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The Supreme Court declined Monday to review the federal bribery conviction of former Alabama Gov. Don Siegelman, who is now free but could be sent back to prison by the same judge who first sentenced him five years ago.
Defense lawyers wanted to argue that campaign donations cannot be bribes unless there is a clear agreement between a politician and a donor, and that evidence during a 2006 trial showed no such pact between Siegelman and Richard Scrushy, the former chief executive of HealthSouth Corp. who also was convicted.
Ruling without comment, the justices turned away appeals from Siegelman and Scushy, however.
"My heart is broken. Not for me, but for my family and friends who have stood by me during this struggle," Siegelman said in a statement.
A lawyer for Siegelman said the case now goes back to a federal court in Montgomery, Ala., where U.S. District Judge Mark Fuller has ordered a new sentencing hearing for Siegelman. The attorney, Sam Heldman of Washington, declined comment on what length of sentence the defense might request.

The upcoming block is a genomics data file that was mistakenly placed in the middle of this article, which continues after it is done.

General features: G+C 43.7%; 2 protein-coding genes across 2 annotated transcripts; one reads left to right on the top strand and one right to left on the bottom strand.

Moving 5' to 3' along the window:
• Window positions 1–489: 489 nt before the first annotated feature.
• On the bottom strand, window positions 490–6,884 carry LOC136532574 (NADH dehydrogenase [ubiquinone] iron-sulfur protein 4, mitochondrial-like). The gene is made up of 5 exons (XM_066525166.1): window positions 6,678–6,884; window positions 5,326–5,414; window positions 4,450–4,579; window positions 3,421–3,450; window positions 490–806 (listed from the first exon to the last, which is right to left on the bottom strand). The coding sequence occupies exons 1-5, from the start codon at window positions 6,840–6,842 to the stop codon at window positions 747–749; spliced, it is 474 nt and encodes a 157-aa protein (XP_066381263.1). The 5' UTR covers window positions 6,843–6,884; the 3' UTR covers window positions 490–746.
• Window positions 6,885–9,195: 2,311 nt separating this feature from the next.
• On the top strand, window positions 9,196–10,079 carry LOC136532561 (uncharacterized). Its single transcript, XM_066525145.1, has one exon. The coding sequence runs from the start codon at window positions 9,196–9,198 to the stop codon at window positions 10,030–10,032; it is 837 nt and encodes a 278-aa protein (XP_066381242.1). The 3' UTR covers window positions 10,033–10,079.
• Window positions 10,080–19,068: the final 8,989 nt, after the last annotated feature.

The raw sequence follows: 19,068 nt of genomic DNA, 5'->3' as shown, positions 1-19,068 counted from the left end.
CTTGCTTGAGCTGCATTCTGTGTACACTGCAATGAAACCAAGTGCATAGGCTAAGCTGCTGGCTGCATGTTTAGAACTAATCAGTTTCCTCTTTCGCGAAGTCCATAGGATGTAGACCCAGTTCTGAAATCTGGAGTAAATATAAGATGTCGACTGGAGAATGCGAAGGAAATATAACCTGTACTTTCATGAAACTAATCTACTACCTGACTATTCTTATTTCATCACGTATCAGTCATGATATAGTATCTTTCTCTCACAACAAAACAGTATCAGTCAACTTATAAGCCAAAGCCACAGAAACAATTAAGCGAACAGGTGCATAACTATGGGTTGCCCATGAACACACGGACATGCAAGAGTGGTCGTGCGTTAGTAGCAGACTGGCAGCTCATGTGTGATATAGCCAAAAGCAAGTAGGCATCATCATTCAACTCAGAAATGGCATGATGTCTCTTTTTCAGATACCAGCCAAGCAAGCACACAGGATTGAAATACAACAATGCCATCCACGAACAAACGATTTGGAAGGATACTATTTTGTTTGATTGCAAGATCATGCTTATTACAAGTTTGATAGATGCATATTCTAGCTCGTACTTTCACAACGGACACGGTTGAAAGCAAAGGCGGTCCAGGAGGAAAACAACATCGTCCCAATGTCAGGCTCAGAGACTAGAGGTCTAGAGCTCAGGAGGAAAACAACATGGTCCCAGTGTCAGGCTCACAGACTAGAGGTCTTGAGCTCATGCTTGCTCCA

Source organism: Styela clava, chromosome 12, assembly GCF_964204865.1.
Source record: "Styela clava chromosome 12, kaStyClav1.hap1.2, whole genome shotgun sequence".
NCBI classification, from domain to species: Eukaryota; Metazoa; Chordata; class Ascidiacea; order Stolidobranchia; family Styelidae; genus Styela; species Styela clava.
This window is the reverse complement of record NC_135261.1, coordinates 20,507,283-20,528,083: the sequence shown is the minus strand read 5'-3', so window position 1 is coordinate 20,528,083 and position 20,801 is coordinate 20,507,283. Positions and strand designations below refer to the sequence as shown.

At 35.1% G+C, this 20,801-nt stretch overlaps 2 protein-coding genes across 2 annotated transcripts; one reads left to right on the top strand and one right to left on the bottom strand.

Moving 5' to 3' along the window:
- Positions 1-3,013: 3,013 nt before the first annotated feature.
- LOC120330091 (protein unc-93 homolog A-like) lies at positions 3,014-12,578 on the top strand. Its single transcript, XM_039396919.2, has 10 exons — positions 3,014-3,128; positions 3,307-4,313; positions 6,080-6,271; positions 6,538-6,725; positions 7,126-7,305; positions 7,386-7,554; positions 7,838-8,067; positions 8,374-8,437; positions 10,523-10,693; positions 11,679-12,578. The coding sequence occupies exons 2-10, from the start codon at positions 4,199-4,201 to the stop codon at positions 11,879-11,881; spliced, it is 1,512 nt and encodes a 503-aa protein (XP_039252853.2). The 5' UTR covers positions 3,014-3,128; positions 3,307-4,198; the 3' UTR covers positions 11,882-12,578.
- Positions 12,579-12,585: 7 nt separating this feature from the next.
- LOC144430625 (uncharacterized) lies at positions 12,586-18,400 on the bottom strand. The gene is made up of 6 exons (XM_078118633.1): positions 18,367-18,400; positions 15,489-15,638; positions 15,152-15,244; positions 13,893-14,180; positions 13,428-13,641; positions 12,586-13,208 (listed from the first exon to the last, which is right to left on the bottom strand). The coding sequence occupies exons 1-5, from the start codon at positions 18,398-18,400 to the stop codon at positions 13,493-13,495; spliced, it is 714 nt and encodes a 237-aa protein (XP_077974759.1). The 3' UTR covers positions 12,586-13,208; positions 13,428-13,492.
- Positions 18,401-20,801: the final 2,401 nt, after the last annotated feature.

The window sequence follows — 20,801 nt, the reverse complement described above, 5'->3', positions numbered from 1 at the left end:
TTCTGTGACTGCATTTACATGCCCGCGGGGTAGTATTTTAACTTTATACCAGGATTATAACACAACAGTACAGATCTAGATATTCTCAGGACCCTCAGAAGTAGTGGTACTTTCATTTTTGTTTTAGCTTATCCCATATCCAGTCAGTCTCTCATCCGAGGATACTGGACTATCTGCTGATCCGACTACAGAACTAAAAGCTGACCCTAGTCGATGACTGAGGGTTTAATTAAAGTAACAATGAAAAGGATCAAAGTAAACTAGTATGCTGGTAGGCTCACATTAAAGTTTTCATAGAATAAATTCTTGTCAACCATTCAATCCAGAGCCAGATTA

"We're very disappointed by the court's decision not to hear the case," said Heldman.
A lawyer for Scrushy did not immediately return a message seeking comment.
Fuller has yet to set a date for Siegelman's resentencing. The judge previously shaved a year off of Scrushy's term.
Indicted in 2005 and tried the next year, Siegelman was convicted of selling a seat on a hospital regulatory board to Scrushy in exchange for $500,000 in donations to Siegelman's 1999 campaign to legalize a state lottery, which failed. The Democrat served as governor from 1999 to 2003.
Originally sentenced by Fuller to more than seven years in prison, Siegelman was freed on bond after serving nine months while appealing the conviction. Former Vice President Al Gore recently allowed his name to be used in a quest to raise money for Siegelman's appeal to the Supreme Court.
Scrushy has served most of his sentence of nearly seven years, and federal prison records show he is now in the custody of a halfway house in Texas. He is set to complete his sentence on July 25.
In his statement, Siegelman said law professors and current and former attorneys general from both political parties backed his appeal.
"I pray that something positive will come of this in our future," he said.